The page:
By Michael Martina and David Brunnstrom
WASHINGTON (Reuters) - There is an old saying in politics that a gaffe is when a politician says what they really mean. And critics of U.S. President Joe Biden say he has made his fair share when it comes to Taiwan.
On Monday, during his first trip to Asia as president, Biden said the United States would get involved militarily should China attack democratic Taiwan, seeming to break with a long-held policy of not making clear how the United States might react.
For the U.S. commander in chief, it was the latest in a series of apparently off-the-cuff assertions that suggest his personal inclination is to defend the Chinese-claimed island.
But even some who favor jettisoning Washington's policy of "strategic ambiguity" over Taiwan have criticized the president, arguing that his muddying of the issue risks accelerating China's desire to act, without carrying the muscle of a formal security guarantee.
Other policy analysts though, such as David Sacks of the Council on Foreign Relations, said that Biden's extensive foreign policy experience, and the context in which he made the remarks – next to Japan's prime minister and after the Russian invasion of Ukraine – suggested he didn't misspeak.
"I believe that this was not a gaffe," he said.
The White House, and U.S. Defense Secretary Lloyd Austin, were quick to say that there was no change to the U.S. position after Biden answered "yes" to a reporter who questioned him on whether the United States would get involved militarily in the event of a Chinese attack on Taiwan.
Analysts say repeated similar comments earlier in his administration now collectively show the president's personal inclination would be to order some sort of intervention.
"He's clear in his conviction that the U.S. should respond to Chinese military aggression against Taiwan. He's ambiguous about what exactly that means and what commitment the U.S. has made to Taiwan's defense," said Daniel Russel, the top U.S. diplomat for East Asia during the Obama administration.
Taiwan's foreign ministry thanked Biden for his support, but China's foreign ministry spokesperson Wang Wenbin responded to his remarks by saying that Beijing has no room for compromise or concessions on matters relating to its sovereignty and territorial integrity.
Biden has left himself considerable wiggle room, particularly on the question of whether so-called military involvement would mean sending U.S. troops into battle.
The White House National Security Council and the State Department did not respond to Reuters questions on that issue.
The Biden administration has repeatedly invoked Russia's invasion of Ukraine – to which the United States has been funneling billions of dollars in military support – and signaled that China should not consider a similar move on Taiwan.
But wary of triggering conflict with nuclear-armed Russia, the U.S. government has been clear that its support to Ukraine does not constitute direct U.S. military involvement, even if it has involved supplying large quantities of lethal weaponry.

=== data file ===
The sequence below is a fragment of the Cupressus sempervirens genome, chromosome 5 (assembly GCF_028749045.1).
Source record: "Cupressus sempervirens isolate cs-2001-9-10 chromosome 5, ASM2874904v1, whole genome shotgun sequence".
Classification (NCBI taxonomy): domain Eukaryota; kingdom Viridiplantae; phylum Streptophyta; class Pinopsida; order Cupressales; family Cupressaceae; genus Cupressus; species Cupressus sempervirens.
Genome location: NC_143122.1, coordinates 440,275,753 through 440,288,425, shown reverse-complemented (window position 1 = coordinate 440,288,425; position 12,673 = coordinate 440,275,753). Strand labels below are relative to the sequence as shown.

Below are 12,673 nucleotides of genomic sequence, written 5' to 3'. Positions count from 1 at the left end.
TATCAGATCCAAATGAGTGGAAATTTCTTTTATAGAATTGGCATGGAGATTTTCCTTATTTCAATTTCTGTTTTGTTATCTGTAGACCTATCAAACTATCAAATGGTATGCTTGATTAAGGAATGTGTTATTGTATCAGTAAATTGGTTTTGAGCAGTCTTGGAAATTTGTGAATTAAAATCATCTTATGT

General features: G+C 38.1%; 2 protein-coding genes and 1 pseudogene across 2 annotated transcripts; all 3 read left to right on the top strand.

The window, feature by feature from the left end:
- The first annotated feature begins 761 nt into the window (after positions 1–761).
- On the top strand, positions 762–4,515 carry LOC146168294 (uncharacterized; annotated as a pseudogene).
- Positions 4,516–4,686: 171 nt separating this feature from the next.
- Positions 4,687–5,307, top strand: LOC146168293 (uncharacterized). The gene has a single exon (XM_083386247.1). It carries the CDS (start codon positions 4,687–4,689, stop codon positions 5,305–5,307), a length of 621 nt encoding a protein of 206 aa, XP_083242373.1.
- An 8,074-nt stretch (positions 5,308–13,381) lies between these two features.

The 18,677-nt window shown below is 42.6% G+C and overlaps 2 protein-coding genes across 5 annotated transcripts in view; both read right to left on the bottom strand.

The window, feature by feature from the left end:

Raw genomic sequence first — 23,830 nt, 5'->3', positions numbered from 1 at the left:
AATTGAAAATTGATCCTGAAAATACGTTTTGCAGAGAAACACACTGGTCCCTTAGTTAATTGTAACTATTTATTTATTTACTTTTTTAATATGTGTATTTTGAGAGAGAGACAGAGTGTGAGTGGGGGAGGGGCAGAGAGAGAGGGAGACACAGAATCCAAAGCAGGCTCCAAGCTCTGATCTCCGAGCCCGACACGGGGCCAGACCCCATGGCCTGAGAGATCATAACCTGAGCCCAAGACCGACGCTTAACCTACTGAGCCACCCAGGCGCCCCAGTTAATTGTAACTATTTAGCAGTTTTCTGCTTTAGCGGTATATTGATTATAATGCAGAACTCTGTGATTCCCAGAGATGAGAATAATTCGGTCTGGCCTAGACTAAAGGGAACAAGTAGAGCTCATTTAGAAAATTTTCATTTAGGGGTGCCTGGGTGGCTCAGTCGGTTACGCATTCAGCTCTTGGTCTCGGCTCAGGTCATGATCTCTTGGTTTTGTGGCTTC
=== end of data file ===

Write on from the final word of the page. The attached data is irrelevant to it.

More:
While Biden's remark may assuage some concerns about American security partnerships given his administration's refusal to risk outright war with Russia, it could also raise regional concerns about the threat of a U.S.-China confrontation.
"I don't see this as helping keep the region calm and Taiwan safe," said Douglas Paal, a former unofficial U.S. ambassador to Taiwan.
'THE RIGHT OBJECTIVE'
Despite the Biden administration's insistence that it is not straying from a long-held "one-China" policy, which gives official diplomatic recognition to Beijing, not Taipei, the tone from both Beijing and Washington toward Taiwan has shifted.
Once uncommon sorties by China's air force into Taiwan's Air Defense Identification Zone (ADIZ) have dramatically increased in recent years, and Beijing has heightened harsh rhetoric against Taipei.
Meanwhile, the U.S. government has stepped up engagement with Taiwan, continued arms sales to the island, and earlier this month the State Department quietly updated its webpage describing unofficial ties to Taiwan, removing references to China's position.
Bonnie Glaser, a Taiwan expert at the German Marshall Fund of the United States, said Biden's comments could have the opposite effect of deterring China.
"I think that is the right objective, but I believe the confusion surrounding U.S. policy could undermine deterrence – it could provoke the attack that we seek to deter," she said.
Republicans, some of whom advocate ending the ambiguity policy altogether, have criticized the repeated apparent haphazard nature of Democrat Biden's remarks on Taiwan.
Dean Cheng at the conservative Heritage Foundation said that if Washington were to abandon ambiguity toward Taiwan, it would best be done quickly.
"This creates the potential for a ticking clock in Beijing," he said of Biden's statements on Taiwan. "If the Americans are slowly shifting toward strategic clarity, China might want to take action before they've made that declaration."
(Reporting by Michael Martina and David Brunnstrom; additional reporting by Deborah Lutterbeck; Editing by Mary Milliken and Grant McCool)